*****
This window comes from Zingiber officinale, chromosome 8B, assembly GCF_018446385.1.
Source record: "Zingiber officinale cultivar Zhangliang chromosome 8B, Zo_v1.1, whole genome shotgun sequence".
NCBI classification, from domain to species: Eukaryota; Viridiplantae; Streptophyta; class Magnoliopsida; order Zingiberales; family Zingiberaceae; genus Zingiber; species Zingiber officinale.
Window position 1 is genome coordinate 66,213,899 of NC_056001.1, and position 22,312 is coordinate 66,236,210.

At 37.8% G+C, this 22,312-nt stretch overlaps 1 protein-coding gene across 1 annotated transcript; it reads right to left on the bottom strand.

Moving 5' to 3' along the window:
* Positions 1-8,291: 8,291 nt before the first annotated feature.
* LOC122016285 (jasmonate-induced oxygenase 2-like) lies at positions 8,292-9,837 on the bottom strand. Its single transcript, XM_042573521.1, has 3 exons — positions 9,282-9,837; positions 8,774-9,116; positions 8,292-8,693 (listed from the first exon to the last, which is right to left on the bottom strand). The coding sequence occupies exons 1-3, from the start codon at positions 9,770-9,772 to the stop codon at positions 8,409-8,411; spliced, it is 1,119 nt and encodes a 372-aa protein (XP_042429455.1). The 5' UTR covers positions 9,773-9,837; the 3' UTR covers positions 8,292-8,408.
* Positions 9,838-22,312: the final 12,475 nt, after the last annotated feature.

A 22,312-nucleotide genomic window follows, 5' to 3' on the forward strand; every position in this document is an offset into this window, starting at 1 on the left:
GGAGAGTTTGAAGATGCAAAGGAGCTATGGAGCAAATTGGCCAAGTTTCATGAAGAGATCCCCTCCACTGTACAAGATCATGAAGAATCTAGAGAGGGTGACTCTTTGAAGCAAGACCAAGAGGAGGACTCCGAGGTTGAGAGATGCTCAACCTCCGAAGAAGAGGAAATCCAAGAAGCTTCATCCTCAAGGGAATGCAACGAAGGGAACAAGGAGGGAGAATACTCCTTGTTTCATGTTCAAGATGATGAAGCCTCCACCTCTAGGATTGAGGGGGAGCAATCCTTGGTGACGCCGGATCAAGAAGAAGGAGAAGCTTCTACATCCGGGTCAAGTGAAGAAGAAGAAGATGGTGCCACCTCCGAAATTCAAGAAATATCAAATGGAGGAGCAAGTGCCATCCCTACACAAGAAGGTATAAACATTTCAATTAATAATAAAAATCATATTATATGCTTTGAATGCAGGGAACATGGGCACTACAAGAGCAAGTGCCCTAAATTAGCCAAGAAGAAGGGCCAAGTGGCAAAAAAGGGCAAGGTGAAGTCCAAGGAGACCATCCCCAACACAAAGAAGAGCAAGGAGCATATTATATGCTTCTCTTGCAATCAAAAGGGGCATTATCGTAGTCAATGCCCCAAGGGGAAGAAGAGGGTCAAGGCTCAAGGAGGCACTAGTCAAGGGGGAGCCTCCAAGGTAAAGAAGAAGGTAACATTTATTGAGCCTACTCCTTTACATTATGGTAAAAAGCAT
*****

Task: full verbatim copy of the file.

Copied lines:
This window comes from Zingiber officinale, chromosome 8B, assembly GCF_018446385.1.
Source record: "Zingiber officinale cultivar Zhangliang chromosome 8B, Zo_v1.1, whole genome shotgun sequence".
NCBI classification, from domain to species: Eukaryota; Viridiplantae; Streptophyta; class Magnoliopsida; order Zingiberales; family Zingiberaceae; genus Zingiber; species Zingiber officinale.
Window position 1 is genome coordinate 66,213,899 of NC_056001.1, and position 22,312 is coordinate 66,236,210.

At 37.8% G+C, this 22,312-nt stretch overlaps 1 protein-coding gene across 1 annotated transcript; it reads right to left on the bottom strand.

Moving 5' to 3' along the window:
* Positions 1-8,291: 8,291 nt before the first annotated feature.
* LOC122016285 (jasmonate-induced oxygenase 2-like) lies at positions 8,292-9,837 on the bottom strand. Its single transcript, XM_042573521.1, has 3 exons — positions 9,282-9,837; positions 8,774-9,116; positions 8,292-8,693 (listed from the first exon to the last, which is right to left on the bottom strand). The coding sequence occupies exons 1-3, from the start codon at positions 9,770-9,772 to the stop codon at positions 8,409-8,411; spliced, it is 1,119 nt and encodes a 372-aa protein (XP_042429455.1). The 5' UTR covers positions 9,773-9,837; the 3' UTR covers positions 8,292-8,408.
* Positions 9,838-22,312: the final 12,475 nt, after the last annotated feature.

A 22,312-nucleotide genomic window follows, 5' to 3' on the forward strand; every position in this document is an offset into this window, starting at 1 on the left:
GGAGAGTTTGAAGATGCAAAGGAGCTATGGAGCAAATTGGCCAAGTTTCATGAAGAGATCCCCTCCACTGTACAAGATCATGAAGAATCTAGAGAGGGTGACTCTTTGAAGCAAGACCAAGAGGAGGACTCCGAGGTTGAGAGATGCTCAACCTCCGAAGAAGAGGAAATCCAAGAAGCTTCATCCTCAAGGGAATGCAACGAAGGGAACAAGGAGGGAGAATACTCCTTGTTTCATGTTCAAGATGATGAAGCCTCCACCTCTAGGATTGAGGGGGAGCAATCCTTGGTGACGCCGGATCAAGAAGAAGGAGAAGCTTCTACATCCGGGTCAAGTGAAGAAGAAGAAGATGGTGCCACCTCCGAAATTCAAGAAATATCAAATGGAGGAGCAAGTGCCATCCCTACACAAGAAGGTATAAACATTTCAATTAATAATAAAAATCATATTATATGCTTTGAATGCAGGGAACATGGGCACTACAAGAGCAAGTGCCCTAAATTAGCCAAGAAGAAGGGCCAAGTGGCAAAAAAGGGCAAGGTGAAGTCCAAGGAGACCATCCCCAACACAAAGAAGAGCAAGGAGCATATTATATGCTTCTCTTGCAATCAAAAGGGGCATTATCGTAGTCAATGCCCCAAGGGGAAGAAGAGGGTCAAGGCTCAAGGAGGCACTAGTCAAGGGGGAGCCTCCAAGGTAAAGAAGAAGGTAACATTTATTGAGCCTACTCCTTTACATTATGGTAAAAAGCAT